Posted on Wednesday, December 1st, 2021 at 2:49 pm
A criminal record can interfere with various aspects of your life. If you served a sentence for a felony offense, you could face a range of challenges upon your release. It’s more difficult to get a job or a place to live. You could also lose your right to own a firearm or vote.
Your criminal history shouldn’t affect your future. Additionally, it might not have to stay on your record forever. If you meet specific requirements, you may be eligible to have your criminal record expunged, so your past doesn’t continue to hold you back and prevent you from being a productive member of society.
It’s critical to understand state laws and the process you must go through to have a felony expunged. Many circumstances prohibit expungement. You can only proceed if you meet the qualifications. An experienced and knowledgeable criminal defense lawyer could assist you with your case.
Difference Between Expunging and Sealing a Criminal Record
Many people use the terms “expungement” and “sealing” interchangeably. However, they’re not the same thing and come with different limitations and procedural requirements.
When you seal a criminal record, members of the public aren’t allowed to access it. For example, a potential landlord won’t be able to look up your criminal history if you had your record sealed. However, government agencies will have access, which could prevent you from finding a government job.
Expunging a criminal record means no one can find out about your criminal past unless you tell them. A successful expungement removes all traces of your criminal history, preventing anyone from performing a search or accessing documents dealing with your arrest.
Who Is Eligible to Have a Felony Record Expunged?
Florida statute 943.0585 allows a person to have their criminal record expunged as long as they meet the requirements below:
- The offense you were charged with is not ineligible for expungement
- A judge or jury acquitted you of the charge, or the charge was dismissed or dropped
- This is the first conviction or arrest you have sealed
- You have never been convicted of a crime
You could attempt to expunge your felony record if you were acquitted of the criminal offense after your arrest. However, if you pled guilty, you likely won’t qualify for expungement.
Offenses Prohibited from Expungement
You can’t expunge your felony records for specific criminal offenses in Florida, such as:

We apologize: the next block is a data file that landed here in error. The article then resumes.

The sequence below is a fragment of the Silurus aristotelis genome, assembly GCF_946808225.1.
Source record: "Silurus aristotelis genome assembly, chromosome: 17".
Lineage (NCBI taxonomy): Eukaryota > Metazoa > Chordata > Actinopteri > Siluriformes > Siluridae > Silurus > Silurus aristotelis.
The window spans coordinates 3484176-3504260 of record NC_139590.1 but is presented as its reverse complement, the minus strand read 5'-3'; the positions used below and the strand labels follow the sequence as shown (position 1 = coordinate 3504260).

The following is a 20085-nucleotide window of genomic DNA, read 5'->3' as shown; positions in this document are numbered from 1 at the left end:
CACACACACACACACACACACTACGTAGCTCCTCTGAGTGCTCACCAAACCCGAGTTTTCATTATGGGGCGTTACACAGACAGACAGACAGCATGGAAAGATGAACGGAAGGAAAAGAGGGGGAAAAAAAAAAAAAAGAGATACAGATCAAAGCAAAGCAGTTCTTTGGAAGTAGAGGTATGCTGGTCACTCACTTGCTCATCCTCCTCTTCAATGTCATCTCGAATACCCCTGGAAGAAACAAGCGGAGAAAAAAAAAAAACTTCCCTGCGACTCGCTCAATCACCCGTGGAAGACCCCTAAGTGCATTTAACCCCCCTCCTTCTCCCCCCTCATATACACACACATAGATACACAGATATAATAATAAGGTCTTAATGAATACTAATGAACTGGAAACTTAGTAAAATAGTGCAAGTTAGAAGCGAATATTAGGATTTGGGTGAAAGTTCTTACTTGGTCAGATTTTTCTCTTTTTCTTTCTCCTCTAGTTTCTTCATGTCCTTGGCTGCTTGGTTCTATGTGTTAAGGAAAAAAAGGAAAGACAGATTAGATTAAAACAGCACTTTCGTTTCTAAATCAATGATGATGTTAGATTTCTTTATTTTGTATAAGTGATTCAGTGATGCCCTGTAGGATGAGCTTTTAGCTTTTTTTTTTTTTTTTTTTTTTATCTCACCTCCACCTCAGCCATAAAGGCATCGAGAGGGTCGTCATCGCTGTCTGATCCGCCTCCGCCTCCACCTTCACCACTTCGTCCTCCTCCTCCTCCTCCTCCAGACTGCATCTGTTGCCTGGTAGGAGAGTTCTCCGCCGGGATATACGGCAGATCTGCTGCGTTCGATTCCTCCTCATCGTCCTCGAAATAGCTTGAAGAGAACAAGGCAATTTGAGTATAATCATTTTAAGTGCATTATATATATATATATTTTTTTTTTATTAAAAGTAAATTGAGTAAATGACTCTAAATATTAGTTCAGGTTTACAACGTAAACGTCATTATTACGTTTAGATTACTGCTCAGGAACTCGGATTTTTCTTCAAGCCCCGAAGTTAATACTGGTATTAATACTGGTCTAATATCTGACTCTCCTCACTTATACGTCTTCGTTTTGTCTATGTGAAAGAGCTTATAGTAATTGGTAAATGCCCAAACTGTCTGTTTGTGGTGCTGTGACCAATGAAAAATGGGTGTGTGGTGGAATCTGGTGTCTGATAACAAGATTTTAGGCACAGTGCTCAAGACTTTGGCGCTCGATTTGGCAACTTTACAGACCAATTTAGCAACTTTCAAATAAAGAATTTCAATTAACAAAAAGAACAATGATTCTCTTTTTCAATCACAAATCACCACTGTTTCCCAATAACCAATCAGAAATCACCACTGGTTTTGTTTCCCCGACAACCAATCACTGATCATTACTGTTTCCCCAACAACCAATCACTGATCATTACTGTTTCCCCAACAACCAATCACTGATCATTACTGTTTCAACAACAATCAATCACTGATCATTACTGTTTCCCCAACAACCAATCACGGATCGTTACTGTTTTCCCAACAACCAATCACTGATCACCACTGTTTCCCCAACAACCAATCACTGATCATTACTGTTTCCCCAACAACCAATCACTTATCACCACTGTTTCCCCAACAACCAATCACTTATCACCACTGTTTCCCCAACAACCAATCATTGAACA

- Rape or another sex crime resulting in registering as a sex offender
- Aggravated assault
- Child abuse or aggravated child abuse
- Sexual misconduct
- Assault or battery
- Lascivious or lewd offenses committed on or in the presence of a minor under 16 years of age
- Manslaughter or homicide
- Domestic battery by strangulation
- Sexual performance by a child
- Felony battery
- Abuse or aggravated abuse of a disabled adult or elderly person
- Procuring someone under 18 years old for prostitution
Types of Expungement for Felony Records
The process for expunging your felony record will depend on the circumstances of your case. The most common types of expungement include:
- Administrative Expungement – You can apply for an expungement with the Florida Department of Law Enforcement (FDLE) if you were unlawfully arrested or arrested by mistake.
- Court-Order Expungement – You could qualify for a court-ordered expungement if you meet the requirements under Florida statute 943.0585.
- Lawful Self-Defense Expungement – You might meet the requirements of a self-defense expungement if you were charged with an offense but found not guilty because you acted in self-defense.
- Juvenile Expungement – If you are a juvenile not convicted as an adult of a forcible felony and meet specific requirements, you qualify for automatic expungement. The FDLE will expunge your criminal record automatically at 21 years old. If you had to serve a prison sentence or time at a juvenile correctional facility, your record would be expunged when you turn 26. Anyone between 18 and 21 can apply for expungement within five years of the charge if they’re not found guilty of a criminal offense.
An expungement can take around five to seven months. Multiple factors can affect how long it takes to expunge your felony record. Working with a lawyer could benefit your case significantly. If you attempt to handle the process alone, you could face unnecessary delays or make a mistake that prevents you from expunging your record.
Contact The Morris Firm
The Morris Firm believes in helping our clients get back on their feet after an arrest. You deserve dependable legal representation during your case. Our legal team will remain in your corner to provide the guidance and support you need.
If you want to learn whether you’re eligible to have your felony record expunged, do not hesitate to contact The Morris Firm. You can meet with a criminal defense lawyer during a confidential consultation to discuss your options. Call now at (850) 503-2626.